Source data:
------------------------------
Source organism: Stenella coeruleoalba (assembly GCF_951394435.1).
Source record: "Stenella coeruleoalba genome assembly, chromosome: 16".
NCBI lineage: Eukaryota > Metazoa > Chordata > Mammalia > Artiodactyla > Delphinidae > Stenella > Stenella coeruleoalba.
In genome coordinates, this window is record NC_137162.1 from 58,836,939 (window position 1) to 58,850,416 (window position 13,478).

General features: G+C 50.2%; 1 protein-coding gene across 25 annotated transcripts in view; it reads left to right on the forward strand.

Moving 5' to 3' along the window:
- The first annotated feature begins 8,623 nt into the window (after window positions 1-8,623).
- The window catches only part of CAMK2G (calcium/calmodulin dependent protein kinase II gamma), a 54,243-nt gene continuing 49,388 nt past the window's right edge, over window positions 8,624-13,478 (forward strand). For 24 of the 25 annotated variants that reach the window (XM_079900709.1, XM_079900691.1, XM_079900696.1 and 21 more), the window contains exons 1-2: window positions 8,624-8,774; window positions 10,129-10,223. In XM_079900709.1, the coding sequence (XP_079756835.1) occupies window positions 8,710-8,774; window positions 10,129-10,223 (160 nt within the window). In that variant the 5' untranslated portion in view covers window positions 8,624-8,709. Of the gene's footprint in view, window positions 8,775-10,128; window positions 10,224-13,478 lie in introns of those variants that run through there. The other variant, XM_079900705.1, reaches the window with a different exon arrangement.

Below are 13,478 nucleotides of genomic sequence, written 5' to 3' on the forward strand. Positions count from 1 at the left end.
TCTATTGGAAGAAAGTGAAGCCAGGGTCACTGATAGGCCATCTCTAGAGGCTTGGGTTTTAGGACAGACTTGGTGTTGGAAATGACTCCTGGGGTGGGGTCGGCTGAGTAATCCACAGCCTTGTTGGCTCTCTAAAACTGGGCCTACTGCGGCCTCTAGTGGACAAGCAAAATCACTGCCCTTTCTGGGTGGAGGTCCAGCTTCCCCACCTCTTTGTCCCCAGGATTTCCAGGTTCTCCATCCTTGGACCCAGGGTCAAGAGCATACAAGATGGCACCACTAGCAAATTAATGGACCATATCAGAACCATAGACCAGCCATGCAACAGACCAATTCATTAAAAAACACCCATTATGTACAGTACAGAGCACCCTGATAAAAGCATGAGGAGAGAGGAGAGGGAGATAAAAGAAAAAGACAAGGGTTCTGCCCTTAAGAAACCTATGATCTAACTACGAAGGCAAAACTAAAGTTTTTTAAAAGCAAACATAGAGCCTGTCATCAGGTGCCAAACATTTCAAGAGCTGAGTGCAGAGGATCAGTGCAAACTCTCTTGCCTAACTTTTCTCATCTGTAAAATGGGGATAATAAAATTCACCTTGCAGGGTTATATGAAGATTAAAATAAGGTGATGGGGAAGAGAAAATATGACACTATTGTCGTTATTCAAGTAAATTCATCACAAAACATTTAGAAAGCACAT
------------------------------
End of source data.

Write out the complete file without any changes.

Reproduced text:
Source organism: Stenella coeruleoalba (assembly GCF_951394435.1).
Source record: "Stenella coeruleoalba genome assembly, chromosome: 16".
NCBI lineage: Eukaryota > Metazoa > Chordata > Mammalia > Artiodactyla > Delphinidae > Stenella > Stenella coeruleoalba.
In genome coordinates, this window is record NC_137162.1 from 58,836,939 (window position 1) to 58,850,416 (window position 13,478).

General features: G+C 50.2%; 1 protein-coding gene across 25 annotated transcripts in view; it reads left to right on the forward strand.

Moving 5' to 3' along the window:
- The first annotated feature begins 8,623 nt into the window (after window positions 1-8,623).
- The window catches only part of CAMK2G (calcium/calmodulin dependent protein kinase II gamma), a 54,243-nt gene continuing 49,388 nt past the window's right edge, over window positions 8,624-13,478 (forward strand). For 24 of the 25 annotated variants that reach the window (XM_079900709.1, XM_079900691.1, XM_079900696.1 and 21 more), the window contains exons 1-2: window positions 8,624-8,774; window positions 10,129-10,223. In XM_079900709.1, the coding sequence (XP_079756835.1) occupies window positions 8,710-8,774; window positions 10,129-10,223 (160 nt within the window). In that variant the 5' untranslated portion in view covers window positions 8,624-8,709. Of the gene's footprint in view, window positions 8,775-10,128; window positions 10,224-13,478 lie in introns of those variants that run through there. The other variant, XM_079900705.1, reaches the window with a different exon arrangement.

Below are 13,478 nucleotides of genomic sequence, written 5' to 3' on the forward strand. Positions count from 1 at the left end.
TCTATTGGAAGAAAGTGAAGCCAGGGTCACTGATAGGCCATCTCTAGAGGCTTGGGTTTTAGGACAGACTTGGTGTTGGAAATGACTCCTGGGGTGGGGTCGGCTGAGTAATCCACAGCCTTGTTGGCTCTCTAAAACTGGGCCTACTGCGGCCTCTAGTGGACAAGCAAAATCACTGCCCTTTCTGGGTGGAGGTCCAGCTTCCCCACCTCTTTGTCCCCAGGATTTCCAGGTTCTCCATCCTTGGACCCAGGGTCAAGAGCATACAAGATGGCACCACTAGCAAATTAATGGACCATATCAGAACCATAGACCAGCCATGCAACAGACCAATTCATTAAAAAACACCCATTATGTACAGTACAGAGCACCCTGATAAAAGCATGAGGAGAGAGGAGAGGGAGATAAAAGAAAAAGACAAGGGTTCTGCCCTTAAGAAACCTATGATCTAACTACGAAGGCAAAACTAAAGTTTTTTAAAAGCAAACATAGAGCCTGTCATCAGGTGCCAAACATTTCAAGAGCTGAGTGCAGAGGATCAGTGCAAACTCTCTTGCCTAACTTTTCTCATCTGTAAAATGGGGATAATAAAATTCACCTTGCAGGGTTATATGAAGATTAAAATAAGGTGATGGGGAAGAGAAAATATGACACTATTGTCGTTATTCAAGTAAATTCATCACAAAACATTTAGAAAGCACAT